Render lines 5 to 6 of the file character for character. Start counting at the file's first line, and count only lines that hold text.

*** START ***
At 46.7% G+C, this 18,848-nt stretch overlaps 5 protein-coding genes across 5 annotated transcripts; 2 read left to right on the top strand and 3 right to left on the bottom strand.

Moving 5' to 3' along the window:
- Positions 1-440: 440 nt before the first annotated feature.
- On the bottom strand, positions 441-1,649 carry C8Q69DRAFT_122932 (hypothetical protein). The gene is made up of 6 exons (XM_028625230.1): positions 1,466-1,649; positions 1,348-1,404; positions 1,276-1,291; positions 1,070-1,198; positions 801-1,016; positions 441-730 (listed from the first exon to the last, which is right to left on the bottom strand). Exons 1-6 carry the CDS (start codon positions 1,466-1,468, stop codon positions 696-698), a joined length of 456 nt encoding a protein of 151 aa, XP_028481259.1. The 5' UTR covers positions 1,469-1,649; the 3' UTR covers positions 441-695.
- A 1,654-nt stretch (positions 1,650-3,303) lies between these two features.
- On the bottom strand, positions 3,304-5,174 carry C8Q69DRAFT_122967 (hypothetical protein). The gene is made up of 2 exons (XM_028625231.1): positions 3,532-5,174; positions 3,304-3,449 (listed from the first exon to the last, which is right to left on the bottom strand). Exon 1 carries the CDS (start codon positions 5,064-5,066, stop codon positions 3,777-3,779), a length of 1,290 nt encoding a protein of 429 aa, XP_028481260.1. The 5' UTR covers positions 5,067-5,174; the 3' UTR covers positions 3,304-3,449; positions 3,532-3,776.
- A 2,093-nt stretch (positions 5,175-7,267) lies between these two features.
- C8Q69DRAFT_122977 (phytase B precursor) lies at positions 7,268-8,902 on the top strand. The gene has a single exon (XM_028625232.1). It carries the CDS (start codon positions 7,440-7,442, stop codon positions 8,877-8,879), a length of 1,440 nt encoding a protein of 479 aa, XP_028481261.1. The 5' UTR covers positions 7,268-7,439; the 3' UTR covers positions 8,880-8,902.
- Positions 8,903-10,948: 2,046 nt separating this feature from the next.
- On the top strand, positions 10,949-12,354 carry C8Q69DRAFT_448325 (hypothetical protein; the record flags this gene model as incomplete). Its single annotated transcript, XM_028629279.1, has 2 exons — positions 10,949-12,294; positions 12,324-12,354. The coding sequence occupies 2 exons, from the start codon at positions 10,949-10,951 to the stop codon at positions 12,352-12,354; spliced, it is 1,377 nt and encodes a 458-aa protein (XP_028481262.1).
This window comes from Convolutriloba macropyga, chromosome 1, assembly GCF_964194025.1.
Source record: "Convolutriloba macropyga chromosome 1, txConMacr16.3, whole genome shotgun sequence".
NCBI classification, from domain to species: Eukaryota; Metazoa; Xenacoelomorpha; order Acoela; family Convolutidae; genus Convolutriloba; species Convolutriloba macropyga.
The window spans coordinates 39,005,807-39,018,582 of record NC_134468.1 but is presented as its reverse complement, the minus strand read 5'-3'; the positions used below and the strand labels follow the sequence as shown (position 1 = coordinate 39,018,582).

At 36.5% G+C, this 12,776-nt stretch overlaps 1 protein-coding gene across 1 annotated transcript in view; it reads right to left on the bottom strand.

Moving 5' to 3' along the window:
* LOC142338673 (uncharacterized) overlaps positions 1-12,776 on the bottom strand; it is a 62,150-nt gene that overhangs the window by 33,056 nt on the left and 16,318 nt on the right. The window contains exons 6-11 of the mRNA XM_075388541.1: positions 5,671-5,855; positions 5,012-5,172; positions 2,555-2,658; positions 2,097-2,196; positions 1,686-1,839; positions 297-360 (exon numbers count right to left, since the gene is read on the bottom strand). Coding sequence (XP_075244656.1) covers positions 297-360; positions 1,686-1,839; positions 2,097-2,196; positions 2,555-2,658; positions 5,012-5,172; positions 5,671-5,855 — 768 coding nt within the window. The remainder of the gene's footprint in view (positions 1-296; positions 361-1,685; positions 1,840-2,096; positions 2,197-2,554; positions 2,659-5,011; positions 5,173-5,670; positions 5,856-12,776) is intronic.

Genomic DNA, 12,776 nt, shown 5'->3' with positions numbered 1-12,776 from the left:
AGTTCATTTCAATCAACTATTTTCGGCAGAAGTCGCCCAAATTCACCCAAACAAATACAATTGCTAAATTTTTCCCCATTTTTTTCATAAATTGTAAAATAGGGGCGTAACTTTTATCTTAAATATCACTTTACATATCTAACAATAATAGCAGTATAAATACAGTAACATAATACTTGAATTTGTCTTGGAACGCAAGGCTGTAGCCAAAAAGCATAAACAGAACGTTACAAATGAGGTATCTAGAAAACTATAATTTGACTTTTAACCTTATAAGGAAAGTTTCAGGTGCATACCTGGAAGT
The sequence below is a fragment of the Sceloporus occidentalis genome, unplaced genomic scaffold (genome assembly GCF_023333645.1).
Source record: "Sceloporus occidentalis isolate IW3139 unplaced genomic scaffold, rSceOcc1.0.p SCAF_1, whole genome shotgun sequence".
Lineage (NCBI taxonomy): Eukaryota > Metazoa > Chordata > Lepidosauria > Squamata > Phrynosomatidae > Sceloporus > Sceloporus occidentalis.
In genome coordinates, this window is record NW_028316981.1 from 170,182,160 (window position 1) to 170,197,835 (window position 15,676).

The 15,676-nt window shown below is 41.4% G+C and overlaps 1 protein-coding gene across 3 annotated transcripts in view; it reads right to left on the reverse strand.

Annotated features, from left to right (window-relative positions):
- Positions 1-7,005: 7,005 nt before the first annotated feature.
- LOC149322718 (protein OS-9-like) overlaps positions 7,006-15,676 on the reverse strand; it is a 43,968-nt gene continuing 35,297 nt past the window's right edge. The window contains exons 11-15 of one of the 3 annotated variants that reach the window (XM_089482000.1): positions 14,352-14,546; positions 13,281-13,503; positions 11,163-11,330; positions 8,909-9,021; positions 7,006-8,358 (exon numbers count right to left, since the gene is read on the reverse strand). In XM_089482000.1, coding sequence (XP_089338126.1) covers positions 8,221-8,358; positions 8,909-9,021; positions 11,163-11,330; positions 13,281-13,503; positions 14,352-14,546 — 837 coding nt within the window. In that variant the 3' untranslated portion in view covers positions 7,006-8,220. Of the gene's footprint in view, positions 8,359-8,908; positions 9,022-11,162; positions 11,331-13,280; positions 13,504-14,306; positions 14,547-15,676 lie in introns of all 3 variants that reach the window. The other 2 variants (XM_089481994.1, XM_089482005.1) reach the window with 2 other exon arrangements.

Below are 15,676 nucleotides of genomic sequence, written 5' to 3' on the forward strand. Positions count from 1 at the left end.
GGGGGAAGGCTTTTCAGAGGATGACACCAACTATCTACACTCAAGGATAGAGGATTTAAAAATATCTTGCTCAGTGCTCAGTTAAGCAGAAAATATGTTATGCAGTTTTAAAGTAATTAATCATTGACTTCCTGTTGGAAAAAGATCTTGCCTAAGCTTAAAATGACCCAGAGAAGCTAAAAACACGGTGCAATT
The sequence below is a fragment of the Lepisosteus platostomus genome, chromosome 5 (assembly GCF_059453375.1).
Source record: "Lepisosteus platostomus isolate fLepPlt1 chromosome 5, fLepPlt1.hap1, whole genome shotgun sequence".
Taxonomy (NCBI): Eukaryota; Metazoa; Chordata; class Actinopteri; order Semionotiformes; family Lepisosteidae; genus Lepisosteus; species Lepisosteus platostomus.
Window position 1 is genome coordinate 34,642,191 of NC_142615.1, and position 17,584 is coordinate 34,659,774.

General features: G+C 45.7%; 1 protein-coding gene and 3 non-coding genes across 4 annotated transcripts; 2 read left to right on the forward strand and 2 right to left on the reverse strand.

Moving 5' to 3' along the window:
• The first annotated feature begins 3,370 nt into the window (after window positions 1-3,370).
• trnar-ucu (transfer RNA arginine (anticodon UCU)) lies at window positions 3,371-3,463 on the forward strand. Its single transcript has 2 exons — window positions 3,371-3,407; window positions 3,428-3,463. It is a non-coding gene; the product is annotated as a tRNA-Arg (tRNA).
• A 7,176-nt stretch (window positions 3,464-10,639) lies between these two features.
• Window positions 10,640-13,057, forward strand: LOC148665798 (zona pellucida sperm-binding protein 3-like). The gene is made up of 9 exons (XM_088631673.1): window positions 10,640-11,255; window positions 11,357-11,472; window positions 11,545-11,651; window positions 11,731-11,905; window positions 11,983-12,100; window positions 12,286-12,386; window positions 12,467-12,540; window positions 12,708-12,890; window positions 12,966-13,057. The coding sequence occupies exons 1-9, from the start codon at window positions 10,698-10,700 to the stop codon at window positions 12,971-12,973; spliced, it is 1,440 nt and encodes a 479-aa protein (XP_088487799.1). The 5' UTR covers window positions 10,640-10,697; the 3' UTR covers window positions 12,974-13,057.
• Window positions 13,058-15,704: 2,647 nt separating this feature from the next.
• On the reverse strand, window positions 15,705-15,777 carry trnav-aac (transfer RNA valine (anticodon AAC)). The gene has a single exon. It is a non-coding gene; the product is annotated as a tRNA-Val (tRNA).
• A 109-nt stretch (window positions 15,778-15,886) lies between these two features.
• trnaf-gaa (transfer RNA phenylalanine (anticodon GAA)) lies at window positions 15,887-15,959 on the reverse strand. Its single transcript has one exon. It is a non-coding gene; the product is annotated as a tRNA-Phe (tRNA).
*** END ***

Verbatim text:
- A 1,654-nt stretch (positions 1,650-3,303) lies between these two features.
- On the bottom strand, positions 3,304-5,174 carry C8Q69DRAFT_122967 (hypothetical protein). The gene is made up of 2 exons (XM_028625231.1): positions 3,532-5,174; positions 3,304-3,449 (listed from the first exon to the last, which is right to left on the bottom strand). Exon 1 carries the CDS (start codon positions 5,064-5,066, stop codon positions 3,777-3,779), a length of 1,290 nt encoding a protein of 429 aa, XP_028481260.1. The 5' UTR covers positions 5,067-5,174; the 3' UTR covers positions 3,304-3,449; positions 3,532-3,776.